A lower ride height (RH) keeps the car out of a larger amount of air passing over the vehicle. If the rear is higher than the front, the air will pass over the front and be in contact with the rear pushing on both ends, though raising the rear of the car will provide a higher percentage of downforce in an over-steering fashion. Raising the rear RH is not important just for the air over, in fact, it is often more important for the air going under the car. Some vehicles achieve around 50% of the downforce from the under-tray area and around 30% from the rear alone. The deviation of the floor plane from the horizontal is called the “rake.” Positive rake means that the rear is higher than the front and the more you have, the more turning ability the car has, sometimes to the detriment of aerodynamic performance. If you want more positive rake, lower the front or raise the rear which increases the angle of the floor plane from the horizontal. Use as low a front end as possible, but if you are scraping the ground on a bumpy circuit (such as Sebring), raise the front RH enough to stop this unwanted contact. Scraping the ground results in time lost as friction forces are applied to the car and deviations in weight transfer occur as well. The significant bumps in the track must be learned by the driver so they are avoided unless required for an optimal line and the bump is manageable. Examples of bumps would include curbing if the curbing use would be detrimental to the handling of the car (weight transfer, inability to brake over the curb, or inability to use throttle over the curb and there is time lost). RH choice should be a function of scraping and rake, though there are very few tracks that require anything other than the lowest height setting at the front of the car. There is minimal losses in aerodynamics if the front and rear are raised at the same rate to pull the car off the ground if scraping is an issue, but anything over 32mm for the front RH is significantly high and should be avoided. The rear of the car should typically remain around 50-59mm. At tracks that have high-speed corners, higher levels of rake assist maneuverability. The trade is lower grip levels due to understeer at slow corners.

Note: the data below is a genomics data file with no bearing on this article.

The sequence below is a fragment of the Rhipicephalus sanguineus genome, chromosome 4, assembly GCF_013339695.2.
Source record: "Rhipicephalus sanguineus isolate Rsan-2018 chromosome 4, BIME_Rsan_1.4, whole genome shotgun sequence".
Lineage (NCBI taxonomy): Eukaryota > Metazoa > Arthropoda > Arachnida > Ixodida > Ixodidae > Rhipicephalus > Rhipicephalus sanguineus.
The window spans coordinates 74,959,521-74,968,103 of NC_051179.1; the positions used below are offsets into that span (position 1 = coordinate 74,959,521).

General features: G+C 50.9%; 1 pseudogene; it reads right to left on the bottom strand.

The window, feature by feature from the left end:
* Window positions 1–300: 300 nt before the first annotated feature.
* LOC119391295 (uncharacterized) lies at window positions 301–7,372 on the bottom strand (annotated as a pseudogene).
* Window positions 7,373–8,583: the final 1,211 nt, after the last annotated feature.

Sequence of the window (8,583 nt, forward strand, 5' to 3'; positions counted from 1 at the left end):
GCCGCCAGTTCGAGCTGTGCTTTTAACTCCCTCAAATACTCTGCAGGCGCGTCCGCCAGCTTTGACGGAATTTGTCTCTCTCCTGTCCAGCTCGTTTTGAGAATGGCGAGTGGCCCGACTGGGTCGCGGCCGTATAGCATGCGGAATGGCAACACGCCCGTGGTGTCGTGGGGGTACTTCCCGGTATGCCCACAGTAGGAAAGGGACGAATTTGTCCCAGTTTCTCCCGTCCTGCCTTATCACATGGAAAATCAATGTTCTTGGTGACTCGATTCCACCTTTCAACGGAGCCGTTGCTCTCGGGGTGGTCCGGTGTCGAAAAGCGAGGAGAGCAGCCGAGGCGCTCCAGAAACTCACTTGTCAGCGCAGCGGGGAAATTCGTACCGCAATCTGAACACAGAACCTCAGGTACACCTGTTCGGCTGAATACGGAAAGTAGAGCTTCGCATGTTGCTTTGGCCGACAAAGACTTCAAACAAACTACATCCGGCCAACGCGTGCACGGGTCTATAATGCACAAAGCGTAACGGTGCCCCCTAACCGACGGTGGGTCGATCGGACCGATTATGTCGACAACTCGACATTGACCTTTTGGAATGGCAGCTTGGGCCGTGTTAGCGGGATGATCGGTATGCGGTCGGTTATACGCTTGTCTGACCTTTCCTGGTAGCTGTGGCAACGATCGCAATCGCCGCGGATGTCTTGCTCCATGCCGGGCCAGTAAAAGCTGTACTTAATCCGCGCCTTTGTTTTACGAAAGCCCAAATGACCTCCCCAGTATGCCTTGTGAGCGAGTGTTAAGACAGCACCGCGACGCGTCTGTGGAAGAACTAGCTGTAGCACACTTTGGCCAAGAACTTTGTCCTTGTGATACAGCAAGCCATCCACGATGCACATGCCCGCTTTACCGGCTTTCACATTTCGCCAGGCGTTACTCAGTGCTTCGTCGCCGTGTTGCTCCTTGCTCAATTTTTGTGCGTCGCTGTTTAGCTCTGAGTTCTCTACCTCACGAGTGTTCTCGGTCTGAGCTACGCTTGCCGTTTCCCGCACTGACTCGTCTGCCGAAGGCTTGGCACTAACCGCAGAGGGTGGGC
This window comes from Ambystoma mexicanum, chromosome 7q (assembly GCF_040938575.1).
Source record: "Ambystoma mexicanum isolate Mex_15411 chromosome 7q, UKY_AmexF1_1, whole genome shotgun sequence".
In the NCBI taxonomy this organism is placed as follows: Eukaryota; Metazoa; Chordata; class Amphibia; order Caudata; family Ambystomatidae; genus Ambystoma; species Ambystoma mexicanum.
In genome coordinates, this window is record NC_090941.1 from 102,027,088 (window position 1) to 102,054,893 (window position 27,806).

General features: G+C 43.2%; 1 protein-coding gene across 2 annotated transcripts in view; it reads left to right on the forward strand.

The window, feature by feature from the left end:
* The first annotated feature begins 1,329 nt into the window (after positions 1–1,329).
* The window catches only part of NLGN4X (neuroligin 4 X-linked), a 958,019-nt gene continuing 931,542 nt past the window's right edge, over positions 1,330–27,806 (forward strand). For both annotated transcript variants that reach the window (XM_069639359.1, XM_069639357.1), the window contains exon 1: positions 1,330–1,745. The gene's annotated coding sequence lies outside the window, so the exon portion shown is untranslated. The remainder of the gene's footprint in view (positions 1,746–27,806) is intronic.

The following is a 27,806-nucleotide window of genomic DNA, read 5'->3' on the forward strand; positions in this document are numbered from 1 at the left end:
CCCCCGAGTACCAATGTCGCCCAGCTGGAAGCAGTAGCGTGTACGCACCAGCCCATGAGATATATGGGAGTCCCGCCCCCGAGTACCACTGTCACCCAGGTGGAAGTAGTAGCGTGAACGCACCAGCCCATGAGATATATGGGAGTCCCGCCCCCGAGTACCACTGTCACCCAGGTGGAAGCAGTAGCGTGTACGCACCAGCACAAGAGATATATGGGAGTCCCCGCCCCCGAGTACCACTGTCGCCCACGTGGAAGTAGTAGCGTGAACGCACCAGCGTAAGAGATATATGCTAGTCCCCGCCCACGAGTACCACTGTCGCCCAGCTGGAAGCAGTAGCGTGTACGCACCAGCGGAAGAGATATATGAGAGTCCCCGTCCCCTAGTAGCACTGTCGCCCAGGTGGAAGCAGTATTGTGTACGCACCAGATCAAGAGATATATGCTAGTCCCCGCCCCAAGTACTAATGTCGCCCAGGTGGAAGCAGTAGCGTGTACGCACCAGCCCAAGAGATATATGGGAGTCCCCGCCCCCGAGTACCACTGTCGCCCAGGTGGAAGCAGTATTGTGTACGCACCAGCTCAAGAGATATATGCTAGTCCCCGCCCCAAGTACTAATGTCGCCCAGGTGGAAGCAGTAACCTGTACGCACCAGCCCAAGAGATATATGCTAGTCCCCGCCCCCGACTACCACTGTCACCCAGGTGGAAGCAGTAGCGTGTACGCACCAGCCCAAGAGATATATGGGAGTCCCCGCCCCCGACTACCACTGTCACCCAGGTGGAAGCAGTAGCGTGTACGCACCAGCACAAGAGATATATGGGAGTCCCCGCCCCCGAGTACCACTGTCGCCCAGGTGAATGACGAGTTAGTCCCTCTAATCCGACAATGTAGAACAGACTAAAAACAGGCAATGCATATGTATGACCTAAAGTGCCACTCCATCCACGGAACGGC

The Anti-Roll Bar (ARB) is exactly that. It reduces body roll which adds to spring roll resistance (or in the case of the F1, torsion bar levels and other bar settings). At its most basic, the ARB is a bar that connects the left and right sides of the car (position of the ARB can be on various parts of the suspension, but usually the lower control arm on cars with independent suspension systems). As a car turns, there is a certain amount of body roll induced. This body roll can be reduced by an ARB which adds a selectable level of resistance to the amount of body roll. The purpose of the suspension is to maintain maximum tire contact with the road. Body roll, which reduces the suspensions ability to keep the tire perpendicular to the racing surface, actually tilts the wheel away from the corner direction. The ARB keeps the tire in a more parallel direction though it has its consequences. The ARB limits the tire tilt, keeping a larger contact patch on the racing surface which gives more grip to that individual tire (the outside tire). The trade-off is the inside tire is now reduced in its ability to push down on the racetrack as it is slightly lifted up (less load/weight on the inside tire). The optimal scenario is an ARB which improves overall front or rear-end traction by harnessing more available load on the outside tire while allowing the inside tire to remain connected sufficiently to the road to handle surface imperfections. Too high an ARB and the inside tire is incapable of independent response to road imperfections causing a front-end push or rear-end loose condition depending on which end of the car the ARB is manipulated. To get the grip level just right, track time and a little telemetry analysis helps tremendously. It is easier to find the grip level on-track as the telemetry output can be confusing or misleading at times. Looking at telemetry (Figure 1), a driver may be able to spot a situation where the ARB is too high resulting in the lifting of a tire off the ground. In this instance, this might actually be preferred in some high-performance cars as the loading on the outside tire compensates for this inside wheel lift, but this is a generally undesirable situation. Look instead for a loose or tight feeling to the car and work to improve traction in the front or rear as desired.
Figure 1. ARB Too Stiff
Tuning this to your liking is a matter of understanding the ARB and feeling its effect on-track. A lower rear ARB works great for slow-speed turns requiring a greater independent suspension effect while a higher rear ARB works well for high-speed turns as the downforce created on the rear helps to push the car down and wheel lift is less likely. In practical terms, generally a higher rear ARB causes a loose sensation. Set the rear ARB to 10 and forget it! The front ARB should be investigated through telemetry to ensure there are no wheels being lifted. Also, the front ARB should be tuned to provide as much front-end grip in the track corners that are most similar. Since you can't change the ARB in-car, set the ARB to suit the type of corners that are most prevalent at the given track.
Check the app for more setup tips coming your way soon!!!